At the end of last January, Radio Canada Sports published the preliminary results of a survey that caused an uproar in college sports circles. Nearly forty head coaches from established programs in nine provinces participated in this broad consultation.
It found that universities with men’s and women’s hockey programs within their sports departments dedicate, on average, 50% less financial resources to the women component. This was surprising in 2022.
We’re taking advantage of the last weekend of the Canadian college hockey season to publish other important parts of our survey. The results obtained reveal a certain disorganization among the actors in this environment in accomplishing their task.
In relative anonymity, the country’s top men’s teams, including the UQTR Patriotes, are vying for the national championship in Nova Scotia through Sunday. And last week in Charlottetown, the Concordia Stingers led by Julie Chu and Caroline Owlette won their first Canadian title since 1999.
However, almost all hockey fans know almost nothing about what is being done within the U Sports network. Let’s face it and admit that Canada has a very ambiguous relationship with its college hockey network.
Hockey has long been recognized by science as a late-developing sport. Logically, college hockey should play a major role in the development strategy of hockey Canada. This applies to both men and women.
This is also what is happening among our neighbors to the south.
But in Canada, the men and women who lead college hockey programs face an entirely different reality.
At least 78.9% of them believe that they are not supported by sufficient budgets to ensure the smooth running of the Excellence Program.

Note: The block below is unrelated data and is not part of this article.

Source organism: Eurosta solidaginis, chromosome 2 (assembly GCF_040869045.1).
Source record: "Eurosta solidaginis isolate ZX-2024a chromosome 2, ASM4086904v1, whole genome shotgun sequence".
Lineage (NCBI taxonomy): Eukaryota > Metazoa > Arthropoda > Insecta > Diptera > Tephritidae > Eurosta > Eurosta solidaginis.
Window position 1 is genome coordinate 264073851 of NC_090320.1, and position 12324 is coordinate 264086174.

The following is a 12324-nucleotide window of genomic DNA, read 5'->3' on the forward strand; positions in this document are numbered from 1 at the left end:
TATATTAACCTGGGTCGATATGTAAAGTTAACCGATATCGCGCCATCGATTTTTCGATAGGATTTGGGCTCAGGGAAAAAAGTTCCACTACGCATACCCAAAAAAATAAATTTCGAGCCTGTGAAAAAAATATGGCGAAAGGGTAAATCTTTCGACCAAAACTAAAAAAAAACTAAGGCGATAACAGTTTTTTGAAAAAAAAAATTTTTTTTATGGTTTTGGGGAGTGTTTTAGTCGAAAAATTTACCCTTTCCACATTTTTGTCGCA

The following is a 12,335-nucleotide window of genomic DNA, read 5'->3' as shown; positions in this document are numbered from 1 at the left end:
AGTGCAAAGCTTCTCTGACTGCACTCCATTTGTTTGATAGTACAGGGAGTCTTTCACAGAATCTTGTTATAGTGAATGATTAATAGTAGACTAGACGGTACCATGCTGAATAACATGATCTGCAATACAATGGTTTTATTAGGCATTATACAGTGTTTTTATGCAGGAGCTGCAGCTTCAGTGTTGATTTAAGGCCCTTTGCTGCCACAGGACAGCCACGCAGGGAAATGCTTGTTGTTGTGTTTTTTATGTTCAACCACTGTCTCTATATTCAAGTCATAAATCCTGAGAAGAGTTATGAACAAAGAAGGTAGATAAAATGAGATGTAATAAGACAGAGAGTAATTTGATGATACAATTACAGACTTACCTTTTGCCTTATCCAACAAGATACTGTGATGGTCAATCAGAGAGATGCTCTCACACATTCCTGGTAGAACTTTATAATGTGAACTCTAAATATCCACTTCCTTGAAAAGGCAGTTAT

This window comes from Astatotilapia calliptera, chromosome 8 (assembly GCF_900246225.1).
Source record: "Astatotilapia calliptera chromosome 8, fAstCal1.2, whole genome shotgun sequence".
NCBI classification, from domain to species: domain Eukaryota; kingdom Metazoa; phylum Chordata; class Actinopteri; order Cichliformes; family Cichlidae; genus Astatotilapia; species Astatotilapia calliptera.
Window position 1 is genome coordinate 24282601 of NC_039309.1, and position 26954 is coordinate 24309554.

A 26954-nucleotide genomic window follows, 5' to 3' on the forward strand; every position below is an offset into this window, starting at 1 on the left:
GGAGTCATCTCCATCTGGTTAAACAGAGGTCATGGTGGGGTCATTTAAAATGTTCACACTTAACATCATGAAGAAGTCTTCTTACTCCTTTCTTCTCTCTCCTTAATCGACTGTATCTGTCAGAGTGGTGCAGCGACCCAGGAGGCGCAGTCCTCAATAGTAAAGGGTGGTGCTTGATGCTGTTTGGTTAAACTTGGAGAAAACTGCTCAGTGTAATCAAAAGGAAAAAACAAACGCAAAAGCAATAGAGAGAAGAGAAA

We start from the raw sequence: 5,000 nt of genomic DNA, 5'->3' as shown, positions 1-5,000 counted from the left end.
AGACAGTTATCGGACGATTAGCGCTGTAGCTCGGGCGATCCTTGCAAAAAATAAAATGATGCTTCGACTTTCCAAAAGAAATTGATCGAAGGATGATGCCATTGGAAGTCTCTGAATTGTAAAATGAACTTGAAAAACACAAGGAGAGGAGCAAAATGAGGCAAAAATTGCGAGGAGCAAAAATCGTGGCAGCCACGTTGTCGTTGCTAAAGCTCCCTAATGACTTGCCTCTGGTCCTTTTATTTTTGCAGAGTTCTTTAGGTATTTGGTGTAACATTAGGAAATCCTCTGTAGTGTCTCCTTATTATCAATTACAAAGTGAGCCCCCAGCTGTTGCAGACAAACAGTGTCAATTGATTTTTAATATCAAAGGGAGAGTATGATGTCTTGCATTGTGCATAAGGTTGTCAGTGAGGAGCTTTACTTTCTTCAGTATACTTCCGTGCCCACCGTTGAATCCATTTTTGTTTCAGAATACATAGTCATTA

Our operation relies on the participation of a very large number of volunteers. It makes our environment very unstable. At the same time, I must admit that our team generates almost no income. We don’t have big crowds and no TV contract. Also, tuition fees are low. So it is difficult to allocate part of this money to sportssays a coach from an English-speaking university.
In fact, the operating budgets of most college teams are very tight. They range from $200,000 to $750,000 per season. On the other hand, teams whose budgets are at the top of the scale are the exception.
According to the statements of trainers, the average budget for the programs of English-speaking universities (men and women) is $340,000, and the budgets of French-speaking universities are $311,000. It is very thin. So many people have to cut back on necessities.
For example, more than 68% of coaches are supported by a team of at least three assistants. However, the vast majority of these assistants are either volunteers or part-time employees. In fact, less than a third of college hockey teams (29%) have a full-time assistant coach.
To guide college student athletes towards excellence, human resources should be the cornerstone. Excellence is an extreme approach. The more volunteers there are, the more likely supervision will be ineffective because they share their time with other jobs.says a trainer for a women’s program.
In the position of goalkeeper coach, which is necessary in a high-level program, 61% are volunteers.